Vernon BurtonOrville Vernon Burton is a professor of history at Clemson University, the Director of its Clemson CyberInstitute, and an author. He formerly served as Director of the Institute for Computing in Humanities, Arts, and Social Science (CHASS) and professor of History and Sociology at the University of Illinois. He is also a Senior Research Scientist at the National Center for Supercomputing Applications, where he is Associate Director for Humanities and Social Sciences.
Burton has authored more than a hundred articles and wrote or edited fourteen books. His books include ''In My Father's House Are Many Mansions: Family and Community in Edgefield, South Carolina'' that was the subject of sessions at the Southern Historical Association and the Social Science History Association’s annual meetings. It was also submitted for a Pulitzer. He also wrote ''The Age of Lincoln'', winner of the 2007 Chicago Tribune Heartland Prize for non-fiction. With civil rights lawyer Armand Derfner in 2021, Burton published ''Justice Deferred: Race and the Supreme Court'', a lengthy survey of race-related cases on the US Supreme Court.
Burton was born in Royston, Georgia and grew up in Ninety Six, South Carolina. He received a B.A. in 1969 for his undergraduate studies at Furman University and received his Ph.D. in 1976 in American History from Princeton University.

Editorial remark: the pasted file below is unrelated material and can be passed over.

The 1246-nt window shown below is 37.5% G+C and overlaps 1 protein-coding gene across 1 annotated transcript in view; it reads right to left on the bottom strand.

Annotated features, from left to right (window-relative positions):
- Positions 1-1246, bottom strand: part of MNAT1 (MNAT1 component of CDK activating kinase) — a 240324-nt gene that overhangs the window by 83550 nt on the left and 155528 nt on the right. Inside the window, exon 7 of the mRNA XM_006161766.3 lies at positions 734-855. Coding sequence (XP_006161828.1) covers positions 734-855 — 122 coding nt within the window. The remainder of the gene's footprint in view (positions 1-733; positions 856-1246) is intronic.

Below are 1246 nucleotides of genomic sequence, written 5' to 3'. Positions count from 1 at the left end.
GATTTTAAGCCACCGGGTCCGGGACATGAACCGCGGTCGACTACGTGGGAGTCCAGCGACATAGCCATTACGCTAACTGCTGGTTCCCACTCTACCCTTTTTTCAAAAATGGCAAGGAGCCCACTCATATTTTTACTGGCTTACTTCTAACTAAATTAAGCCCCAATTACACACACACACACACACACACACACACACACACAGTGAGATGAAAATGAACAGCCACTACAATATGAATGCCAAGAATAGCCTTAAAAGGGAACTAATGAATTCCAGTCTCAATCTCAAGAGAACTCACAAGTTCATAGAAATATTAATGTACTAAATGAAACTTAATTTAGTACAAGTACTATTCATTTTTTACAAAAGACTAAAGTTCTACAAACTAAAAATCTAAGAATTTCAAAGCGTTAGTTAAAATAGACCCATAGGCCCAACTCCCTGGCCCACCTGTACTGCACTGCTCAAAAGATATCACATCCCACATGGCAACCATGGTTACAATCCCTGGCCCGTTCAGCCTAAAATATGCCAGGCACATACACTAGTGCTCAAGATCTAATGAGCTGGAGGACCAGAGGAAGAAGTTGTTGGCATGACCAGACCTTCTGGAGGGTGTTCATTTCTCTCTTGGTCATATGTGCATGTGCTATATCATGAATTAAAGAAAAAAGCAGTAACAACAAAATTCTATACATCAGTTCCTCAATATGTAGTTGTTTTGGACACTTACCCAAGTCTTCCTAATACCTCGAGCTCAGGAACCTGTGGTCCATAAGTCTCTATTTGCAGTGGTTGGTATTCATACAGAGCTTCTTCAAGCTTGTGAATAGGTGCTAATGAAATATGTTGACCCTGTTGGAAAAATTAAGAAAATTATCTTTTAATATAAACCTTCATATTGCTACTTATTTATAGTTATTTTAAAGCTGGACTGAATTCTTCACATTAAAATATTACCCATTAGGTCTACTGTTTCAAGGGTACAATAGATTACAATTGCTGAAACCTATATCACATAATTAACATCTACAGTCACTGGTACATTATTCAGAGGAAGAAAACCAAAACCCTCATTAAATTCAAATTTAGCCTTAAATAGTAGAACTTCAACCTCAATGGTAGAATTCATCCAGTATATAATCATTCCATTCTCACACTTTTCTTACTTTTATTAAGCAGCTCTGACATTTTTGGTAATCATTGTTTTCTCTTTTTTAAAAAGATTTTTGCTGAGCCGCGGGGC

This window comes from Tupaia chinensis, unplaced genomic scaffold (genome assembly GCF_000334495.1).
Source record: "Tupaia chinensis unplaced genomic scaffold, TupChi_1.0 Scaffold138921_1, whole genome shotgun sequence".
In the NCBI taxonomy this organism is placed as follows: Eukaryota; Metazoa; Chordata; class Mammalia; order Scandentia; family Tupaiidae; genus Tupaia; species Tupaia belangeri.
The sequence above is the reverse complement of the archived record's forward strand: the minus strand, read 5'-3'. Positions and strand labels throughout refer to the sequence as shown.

Burton was selected nationwide as the 1999 U.S. Research and Doctoral University Professor of the Year (presented by the Carnegie Foundation for the Advancement of Teaching and by the Council for Advancement and Support of Education). He received the American Historical Association’s Eugene Asher Distinguished Teacher Award for 2003. Within the University of Illinois, Burton has won teaching awards at the department, school, college, and campus levels and received the 2006 Campus Award for Excellence in Public Engagement from the University of Illinois. Provided by Wikipedia